The outdoor industry – always looking for an opportunity – sees a new one in helping you “get outdoors” while you stay indoors through virtual reality, and products are already on the shelves.

Moosejaw Mountaineering calls its new virtual reality app “the best thing we’ve ever done,” billing it as a way to “enjoy an array of outdoor adventures from climbing to trail running while still in your underwear.”

Outdoor apparel giant North Face is also into virtual reality, offering an in-store experience where consumers can step into a 360-degree 3D experience providing “a sense of presence” alongside climbers in Yosemite Park and the Moab Desert. Viewers wearing a headset that’s basically a smart phone mounted to your face, find themselves in the middle of the scenes with complete freedom to look around in any direction and “experience every moment as if they were actually there”.

“The North Face and our athletes are always looking to bring people into our expeditions and spark people’s interest in getting outdoors,” said Aaron Carpenter, Vice President of Marketing, The North Face, in a news release. “The North Face VR transports people to Yosemite and Moab to see the beauty and be inspired to go see it for themselves.”

Outdoors apparel brand Merrell recently debuted its “TrailScape” experience, the first-ever “walk around” commercial virtual-reality experience at the Sundance film festival. The debut coincided with the launch of Merrell’s new Capra hiking boot, inspired by a type of goat that lives in Italy’s Dolomite Mountains. The activation allows users to virtually walk through the mountainous region, with the experience supported by physical elements like ropes that mark a bridge, a rock wall and wind-simulating fans.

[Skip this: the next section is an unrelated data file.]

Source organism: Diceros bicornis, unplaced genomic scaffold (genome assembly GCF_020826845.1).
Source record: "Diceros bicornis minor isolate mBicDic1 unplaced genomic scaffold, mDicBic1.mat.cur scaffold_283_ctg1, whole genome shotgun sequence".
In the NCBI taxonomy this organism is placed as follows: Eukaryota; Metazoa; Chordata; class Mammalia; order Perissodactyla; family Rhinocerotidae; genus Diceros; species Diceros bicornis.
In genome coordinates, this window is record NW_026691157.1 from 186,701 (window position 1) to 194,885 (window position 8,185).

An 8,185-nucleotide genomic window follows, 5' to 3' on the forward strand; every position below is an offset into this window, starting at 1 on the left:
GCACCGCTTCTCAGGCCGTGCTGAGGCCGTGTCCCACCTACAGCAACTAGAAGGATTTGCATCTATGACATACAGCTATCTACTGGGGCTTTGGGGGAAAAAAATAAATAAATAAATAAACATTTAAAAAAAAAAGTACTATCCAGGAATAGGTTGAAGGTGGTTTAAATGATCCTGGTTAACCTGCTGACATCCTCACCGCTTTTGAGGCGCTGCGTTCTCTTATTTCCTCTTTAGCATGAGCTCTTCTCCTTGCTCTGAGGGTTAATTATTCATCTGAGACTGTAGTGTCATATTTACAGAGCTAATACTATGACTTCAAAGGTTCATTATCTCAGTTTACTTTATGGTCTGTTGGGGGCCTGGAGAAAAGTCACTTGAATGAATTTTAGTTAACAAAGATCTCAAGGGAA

While virtual reality might seem a dubious substitute for the real thing to many outdoor lovers, it does offer an alternative for those with physical restrictions. One in eight Americans (13 percent) lives with a mobility limitation of some sort, according to the Centers for Disease Control and Prevention.

A recent article by the Outdoor Industry Association claimed that the promise of VR is in its potential for inclusivity. ”For anyone, whatever the reason may be, who may not otherwise have the opportunity to venture into the outdoors in person, VR provides a venue to get a taste of that experience.”

“What if your brand had the power to increase outdoor engagement by 13%?” it asks the audience of outdoor gear manufacturers.

Can VR provide an experience that people physically could not have otherwise?  As reported by NPR, in an article titled, “Affordable Virtual Reality Opens New Worlds for People With Disabilities,” a man with muscular dystrophy used VR to surf. Already a lay-down surfer, the man was giddy with the VR experience of stand-up surfing – something he physically cannot do. “It allowed me to experience something I thought I could never experience.”

Or could VR turn us into a nation of couch potatoes?  Will completely mobile people find it easier to turn on the VR rather than put in the time, work and discomfort necessary to face the very real challenges of the very real outdoors?

Who knows?  But virtual reality isn’t just “coming soon to a theater near you,” it’s already on the shelves, and expect even more products from the outdoor Industry, soon.

Photo credit: Wikimedia